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Any difference between induced EMF of an air coil vs with magnet core?

  1. Mar 27, 2012 #1
    Faraday's Law of Induction:

    [tex]EMF=-\frac{\partial \Phi}{\partial t}[/tex]

    If two identical coil with same turns of wire and same dimension ( same cross section area in the middle), one has only air and the other has a magnet core. If the two placed in an uniform varying magnetic field, is there any difference in the induced EMF?

    From my understanding, induced EMF is independent to the core material because the amplitude of the external field B is constant so is the area in the middle is constant.

    [tex] \Phi=|\vec B|S\;\hbox { if }\; \vec B \;\hbox { is parallel to }\;\vec S [/tex]
  2. jcsd
  3. Mar 27, 2012 #2


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    Well, yeah, given same dB/dt, you'll get the same EMF, but adding iron core usually increases the B field inside the coil, and thereby, increasing EMF.
  4. Mar 27, 2012 #3
    I thought the B field is constant regardless the core material. In magnetic circuit, [itex]\Phi[/itex] is constant in a closed loop regardless of material of the core. And Faraday's Law don't include inductance.

    Is there any formula that show that's an iron core change the B inside the core?
  5. Mar 27, 2012 #4


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    Well, imagine that you have something like Hemholtz Coils producing a B field. Place a feromagnetic inside. You'll end up with more field lines going through the feromagnetic, increasing the field density inside it. If you now place a small coil around that feromagnetic, send AC through your Hemholtz coils, you'll get stronger EMF on your small coil than you would without feromagnetic in the same arrangement.

    Basically, placing dia/para/feromagnetic in the magnetic field, distorts the field, and you can use that to increase/decrease the EMF.
  6. Mar 27, 2012 #5
    What is a Hemholtz coil?

    I understand about the field generation part where

    [tex] \nabla \times \vec B= \mu_r\mu_0 NI\;\hbox { where N is number of turns, I is current through the wire.}[/tex]

    This said if [itex]\mu_r\;[/itex] is higher, more B produced by by the coil with a given current.

    But my question is on the receiver side only. GIVEN the B is constant produced from a source from some distance away and is uniform. I don't see anything support the assertion that the induced EMF will be different from the receiver coil whether there is magnetic material or air core. I don't see it as the case like in the transformer where the core make a difference.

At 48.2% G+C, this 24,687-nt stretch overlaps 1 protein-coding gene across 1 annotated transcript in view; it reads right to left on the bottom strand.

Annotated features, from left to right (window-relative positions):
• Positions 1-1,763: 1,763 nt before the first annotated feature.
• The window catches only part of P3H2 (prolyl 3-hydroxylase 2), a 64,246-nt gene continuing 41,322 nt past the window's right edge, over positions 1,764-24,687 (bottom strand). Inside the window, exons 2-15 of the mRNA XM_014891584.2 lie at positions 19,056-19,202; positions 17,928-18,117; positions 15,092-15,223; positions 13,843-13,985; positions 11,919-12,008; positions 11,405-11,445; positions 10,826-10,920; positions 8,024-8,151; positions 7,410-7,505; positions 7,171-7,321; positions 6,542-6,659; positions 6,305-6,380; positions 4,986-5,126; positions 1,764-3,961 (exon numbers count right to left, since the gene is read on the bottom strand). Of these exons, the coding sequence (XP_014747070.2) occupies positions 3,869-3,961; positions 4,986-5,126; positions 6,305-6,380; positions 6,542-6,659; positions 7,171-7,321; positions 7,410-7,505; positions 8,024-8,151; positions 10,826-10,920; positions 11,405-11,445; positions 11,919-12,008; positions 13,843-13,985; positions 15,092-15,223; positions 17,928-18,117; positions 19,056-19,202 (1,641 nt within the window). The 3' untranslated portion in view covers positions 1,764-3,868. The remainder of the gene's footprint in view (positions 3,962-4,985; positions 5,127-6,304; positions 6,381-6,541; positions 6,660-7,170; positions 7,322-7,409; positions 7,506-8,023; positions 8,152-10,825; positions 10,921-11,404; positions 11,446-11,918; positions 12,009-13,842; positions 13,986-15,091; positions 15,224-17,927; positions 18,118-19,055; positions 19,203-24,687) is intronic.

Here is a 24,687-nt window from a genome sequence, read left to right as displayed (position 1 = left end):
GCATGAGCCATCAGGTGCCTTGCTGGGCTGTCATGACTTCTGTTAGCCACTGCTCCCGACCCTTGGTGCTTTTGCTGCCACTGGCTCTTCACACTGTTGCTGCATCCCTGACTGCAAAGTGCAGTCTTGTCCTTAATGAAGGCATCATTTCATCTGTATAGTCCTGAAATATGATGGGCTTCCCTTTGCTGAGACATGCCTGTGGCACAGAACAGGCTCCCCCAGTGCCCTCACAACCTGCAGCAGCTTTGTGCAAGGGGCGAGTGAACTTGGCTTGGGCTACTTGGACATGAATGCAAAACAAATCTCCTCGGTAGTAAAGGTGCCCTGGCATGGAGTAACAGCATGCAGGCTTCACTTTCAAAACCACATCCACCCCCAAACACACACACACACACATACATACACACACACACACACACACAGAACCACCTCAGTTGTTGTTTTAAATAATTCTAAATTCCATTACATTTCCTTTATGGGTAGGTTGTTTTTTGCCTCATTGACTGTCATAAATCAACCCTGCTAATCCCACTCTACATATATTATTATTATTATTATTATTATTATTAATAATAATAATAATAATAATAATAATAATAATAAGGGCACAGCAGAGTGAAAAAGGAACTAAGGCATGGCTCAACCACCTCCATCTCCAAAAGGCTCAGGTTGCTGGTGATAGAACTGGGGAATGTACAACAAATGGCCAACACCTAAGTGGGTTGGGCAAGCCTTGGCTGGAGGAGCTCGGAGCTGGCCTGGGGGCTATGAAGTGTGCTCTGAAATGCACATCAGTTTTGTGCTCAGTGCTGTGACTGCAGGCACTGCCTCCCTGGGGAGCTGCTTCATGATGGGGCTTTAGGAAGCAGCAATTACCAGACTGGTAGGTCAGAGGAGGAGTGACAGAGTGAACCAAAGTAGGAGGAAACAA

7. Mar 27, 2012 #6


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    That's the thing. Placing feromagnetic in uniform field distorts the field, and you no longer have a uniform field. That's a classic E&M problem. Take a sphere with μ=/=μ0 into an external uniform field, and compute the resulting field. Try it out.
  8. Mar 27, 2012 #7
    That's what I gathered. But what is the amount of change? Assume the field is a uniform field.

    My thinking is the magnet in the receiving coil deflect the external field. But in a uniform field, say because of the magnet deflection, instead of the part of the field that supposed to pass through the coil, it got deflected. Instead, the field from next door got deflected into and through the coil. But in a uniform field, the magnitude is the same, so the induced EMF should be the same.

    Or are you saying because of the iron core, it actually suck more field from the surrounding through the coil? This means whether the core is a magnet or not has no bearing, it is the [itex]\mu_r\;[/itex] that makes the difference.
  9. Mar 27, 2012 #8
    The reason I ask is because I am experimenting with noise cancellation using a second coil. I have two coil in series, one has magnet core. It pickup noise from the surrounding. Then I put another coil with identical bobbin and exactly the same amount of wire turns and construction and in opposite direction winding as the coil with magnet core. My finding is there are no obvious difference in the ability of the second coil to cancel the noise whether it has air core or magnet core.

    With that, I believe the difference cannot be over 10% as I am looking a the difference signal, it is much more noticeable if there is a change in one coil.
  10. Mar 27, 2012 #9


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    That's basically what happens. The question, though, is what the field geometry is to begin with. Maybe you can make a sketch of your setup?
  11. Mar 27, 2012 #10
    The field is from say a florescent light from quite a few feet away. The two coils are side by side facing in the same direction.

    Basically you answer my question that with the ferromagnetic material as the core, you bend the field to get my field lines through the coil so you get more EMF. The question is how much more. From my experiment, I think the difference is less than 10%.
  12. Mar 27, 2012 #11


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    I think it's going to vary a lot with field geometry, core geometry, and core material. I wouldn't be at all surprised if in your case the difference was small.
  13. Mar 27, 2012 #12

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